CALIFORNIA | LOCAL
July 29, 2010 |
Eric Malnic, a former longtime Los Angeles Times staff writer who was part of the team that won The Times a Pulitzer Prize for its coverage of the 1965 Watts riots and later specialized in aviation stories, has died. He was 73. Malnic, who underwent surgery for urinary tract cancer two years ago and suffered numerous complications and four more operations, died Tuesday night at his home in Altadena, said his wife, Martha. During a five-decade career that began as a Times copy boy in 1958, Malnic filled a variety of posts: He was a beat reporter, an assistant Metro editor and a facile rewrite man who was often called on to take dispatches from reporters at the scenes of earthquakes, train wrecks and other disasters and blend them into coherent Page 1 stories.
CALIFORNIA | LOCAL
May 20, 2010 |
Robert J. Serling, one of the nation's top aviation writers and the author of the bestselling novel "The President's Plane Is Missing," has died. He was 92. Serling, the older brother of "Twilight Zone" creator Rod Serling, died May 6 in a hospice facility in Tucson, said his wife, Patricia Hoyer. He had been diagnosed with cancer five days earlier. A former award-winning aviation writer for United Press International, Serling became UPI's aviation editor in Washington, D.C., in 1960, the same year his first book, "The Probable Cause: The Truth About Air Travel Today," was published.
October 20, 1996
The Smithsonian Institution in Washington, D.C., is opening exhibits on entertainment and aviation at two of its museums. "Red, Hot & Blue: A Salute to American Musicals," featuring about 400 items, opens Friday and runs through July 6, 1997, at the National Portrait Gallery, 8th and F streets NW. The exhibit follows the musical from its 19th century roots through Broadway and Hollywood and into the 1990s.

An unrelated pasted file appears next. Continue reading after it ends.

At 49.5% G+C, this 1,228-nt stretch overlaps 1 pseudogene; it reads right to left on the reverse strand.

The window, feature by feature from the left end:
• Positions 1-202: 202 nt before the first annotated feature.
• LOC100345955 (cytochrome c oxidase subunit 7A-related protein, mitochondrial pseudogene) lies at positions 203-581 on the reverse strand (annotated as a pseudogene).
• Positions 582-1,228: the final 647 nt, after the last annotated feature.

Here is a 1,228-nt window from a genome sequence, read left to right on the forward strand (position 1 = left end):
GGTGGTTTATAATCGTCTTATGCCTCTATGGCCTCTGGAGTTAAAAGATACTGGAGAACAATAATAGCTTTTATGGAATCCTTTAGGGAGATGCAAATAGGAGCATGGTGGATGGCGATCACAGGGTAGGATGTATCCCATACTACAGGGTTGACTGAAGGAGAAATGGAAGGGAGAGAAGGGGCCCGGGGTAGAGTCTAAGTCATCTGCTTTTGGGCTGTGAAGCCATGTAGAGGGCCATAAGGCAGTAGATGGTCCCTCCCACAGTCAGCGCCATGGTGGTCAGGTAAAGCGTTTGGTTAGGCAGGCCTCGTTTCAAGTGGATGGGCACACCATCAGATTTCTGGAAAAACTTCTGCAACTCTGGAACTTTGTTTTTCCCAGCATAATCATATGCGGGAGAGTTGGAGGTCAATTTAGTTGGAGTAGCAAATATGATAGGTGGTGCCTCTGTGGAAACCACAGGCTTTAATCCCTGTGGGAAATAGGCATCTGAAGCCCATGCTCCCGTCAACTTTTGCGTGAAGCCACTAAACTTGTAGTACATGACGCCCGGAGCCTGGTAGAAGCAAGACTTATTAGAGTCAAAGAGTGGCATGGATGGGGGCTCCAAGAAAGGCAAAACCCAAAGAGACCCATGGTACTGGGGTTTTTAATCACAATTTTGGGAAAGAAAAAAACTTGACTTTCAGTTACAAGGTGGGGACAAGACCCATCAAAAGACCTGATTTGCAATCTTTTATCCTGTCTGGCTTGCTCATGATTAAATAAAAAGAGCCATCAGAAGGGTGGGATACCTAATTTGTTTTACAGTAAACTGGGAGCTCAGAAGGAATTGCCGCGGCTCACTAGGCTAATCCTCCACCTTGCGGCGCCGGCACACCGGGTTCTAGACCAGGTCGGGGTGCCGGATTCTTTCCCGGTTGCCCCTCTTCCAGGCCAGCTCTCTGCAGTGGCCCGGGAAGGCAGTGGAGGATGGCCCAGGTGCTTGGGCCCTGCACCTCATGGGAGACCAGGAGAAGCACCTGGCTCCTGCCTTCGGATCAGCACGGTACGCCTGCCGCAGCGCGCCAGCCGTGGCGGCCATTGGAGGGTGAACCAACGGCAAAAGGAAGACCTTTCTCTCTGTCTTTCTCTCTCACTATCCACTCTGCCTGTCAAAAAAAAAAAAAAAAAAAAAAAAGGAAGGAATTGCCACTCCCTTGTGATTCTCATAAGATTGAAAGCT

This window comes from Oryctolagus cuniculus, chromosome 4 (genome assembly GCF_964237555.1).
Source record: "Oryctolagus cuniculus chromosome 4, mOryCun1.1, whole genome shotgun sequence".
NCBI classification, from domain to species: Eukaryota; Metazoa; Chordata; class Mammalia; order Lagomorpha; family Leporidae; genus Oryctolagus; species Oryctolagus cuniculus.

October 1, 2011
The Flight Path Learning Center & Museum in the Imperial Terminal at LAX is a treasure, with exhibits of a time gone by when we enjoyed flying. The docents we met were airline retirees who really entertain the visitors. Children will love all the model planes, and a wonderful mural shows the airport history. You can watch planes take off and land on the south runways too. Flight Path Learning Center & Museum, 6661 W. Imperial Highway, (424) 646-7284, http://www.flightpath.us . Open 10 a.m.-3 p.m. Tuesdays-Saturdays.
April 24, 2011 |
"I see this more as a philosophical exhibition than a history of space and flight," says Stephen White. He's talking about "Skydreamers: A Saga of Air and Space," an expansive show of photographs and related materials — largely drawn from his collection — that's opening Friday at the Autry National Center in Griffith Park and runs through Sept. 4. "I don't know much about the technical aspects of aviation," he says. "What interests me is how photography interacts with what we call progress.
May 24, 1987 |
Jessie Woods never learned to drive a car, but she stood on her head on airplane wings and began flying when aviation had a soul. In those days, airplane fuel was 15 cents a gallon and Charles Lindbergh had just knocked the cap off the new frontier. "I was born at the best of times the world has ever known, or will know," Woods said. "At the time I broke into aviation, aviation was coming up to bloom. Now it's outgrown itself. It has grown beyond me. I can't really comprehend it.